Oklahoma is just a few years away from joining the handful of
states with a top-rated diabetes center, said Gov. Brad Henry on
Monday. Plans are to break ground on a Children's Diabetes Center in
September, with construction of the Oklahoma Diabetes Center to
begin as early as 2008.
The Legislature has provided $12 million toward the project, and
tribal nations are contributing millions more to create a faculty
endowment for the center. The investment will put Oklahoma at the
top of the list to secure federal grants for diabetes research, said
David Boren, president of the University of Oklahoma.
With more than 200,000 Oklahomans with diabetes, Henry said
Oklahomans suffer from the disease at a higher rate than the
national average. Diabetes contributes to a host of other medical
problems, including heart attacks, strokes, limb amputations,
blindness and kidney failure.
Diabetes is a terrible disease and a terrible problem throughout
this nation, and in Oklahoma nearly 10 percent of our population has
been diagnosed with diabetes, said Henry, adding that his mother
died due to complications related to diabetes. The Oklahoma Diabetes
Center will be a cutting-edge clinical research and treatment
facility with offices and facilities both in Oklahoma City and in
The Oklahoma City facility will be built on the campus of the
University of Oklahoma Health Sciences Center. The Tulsa facility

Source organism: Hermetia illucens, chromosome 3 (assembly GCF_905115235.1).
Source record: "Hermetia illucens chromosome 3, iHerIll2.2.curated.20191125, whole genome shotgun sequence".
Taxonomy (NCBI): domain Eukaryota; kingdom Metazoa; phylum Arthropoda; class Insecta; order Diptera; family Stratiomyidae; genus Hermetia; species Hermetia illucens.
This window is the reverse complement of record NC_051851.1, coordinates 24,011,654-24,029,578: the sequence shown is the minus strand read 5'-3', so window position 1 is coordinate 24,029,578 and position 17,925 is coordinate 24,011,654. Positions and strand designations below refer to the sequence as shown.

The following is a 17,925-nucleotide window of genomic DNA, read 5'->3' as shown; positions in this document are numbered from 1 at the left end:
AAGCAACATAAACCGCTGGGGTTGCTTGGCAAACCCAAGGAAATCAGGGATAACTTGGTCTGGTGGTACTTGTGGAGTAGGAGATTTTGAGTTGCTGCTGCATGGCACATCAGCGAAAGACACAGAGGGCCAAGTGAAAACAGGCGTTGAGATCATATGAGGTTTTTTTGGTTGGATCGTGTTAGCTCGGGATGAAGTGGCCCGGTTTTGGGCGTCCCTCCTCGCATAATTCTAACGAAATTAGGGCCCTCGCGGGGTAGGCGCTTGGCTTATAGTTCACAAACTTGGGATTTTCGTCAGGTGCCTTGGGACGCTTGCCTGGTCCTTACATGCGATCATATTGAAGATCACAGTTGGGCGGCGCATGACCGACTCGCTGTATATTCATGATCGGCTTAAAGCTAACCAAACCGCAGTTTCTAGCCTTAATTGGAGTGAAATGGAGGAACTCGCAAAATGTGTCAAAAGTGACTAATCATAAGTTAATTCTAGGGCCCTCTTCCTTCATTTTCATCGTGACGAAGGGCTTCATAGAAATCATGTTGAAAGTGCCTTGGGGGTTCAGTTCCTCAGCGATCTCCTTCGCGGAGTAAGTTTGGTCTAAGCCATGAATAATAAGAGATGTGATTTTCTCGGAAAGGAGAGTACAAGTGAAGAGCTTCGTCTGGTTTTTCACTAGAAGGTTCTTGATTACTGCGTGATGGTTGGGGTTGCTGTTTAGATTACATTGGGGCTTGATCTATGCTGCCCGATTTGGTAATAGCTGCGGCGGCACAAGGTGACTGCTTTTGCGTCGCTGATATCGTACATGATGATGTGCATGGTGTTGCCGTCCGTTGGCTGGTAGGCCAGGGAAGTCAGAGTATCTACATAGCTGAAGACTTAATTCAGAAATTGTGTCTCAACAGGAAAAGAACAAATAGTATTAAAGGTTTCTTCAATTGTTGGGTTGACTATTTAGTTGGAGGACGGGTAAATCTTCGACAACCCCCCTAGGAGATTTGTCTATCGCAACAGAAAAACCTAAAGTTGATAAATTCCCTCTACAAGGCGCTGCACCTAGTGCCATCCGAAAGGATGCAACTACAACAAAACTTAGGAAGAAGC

will become part of the Research and Medical Clinic at the OU-Tulsa
Schusterman Center, constructed with funds from Tulsa County's
Vision 2025 sales tax.
On Monday, Henry held a ceremonial signing of Senate Bill 90xx,
passed during the special session and approved by the governor on
June 28, which provided $12 million to make the Oklahoma Diabetes
Center a reality. The center was created during the regular session
by SB 1056, authored by state Sen. Cal Hobson, D-Lexington, and
state Sen. Glenn Coffee, R-Oklahoma City. The measure was carried in
the House by state Rep. Thad Balkman, R-Norman.
This wouldn't happen without the partnership between the state of
Oklahoma and our wonderful sovereign tribal nations, said Henry.
Chickasaw Nation Gov. Bill Anoatubby, Choctaw Nation Chief Greg Pyle
and Cherokee Nation Chief Chad Smith joined the press conference
Monday to announce their nations' contributions to the project.
The tribal leaders said their participation in the planning and
funding of the center is fitting since Native Americans are more
susceptible to the disease. …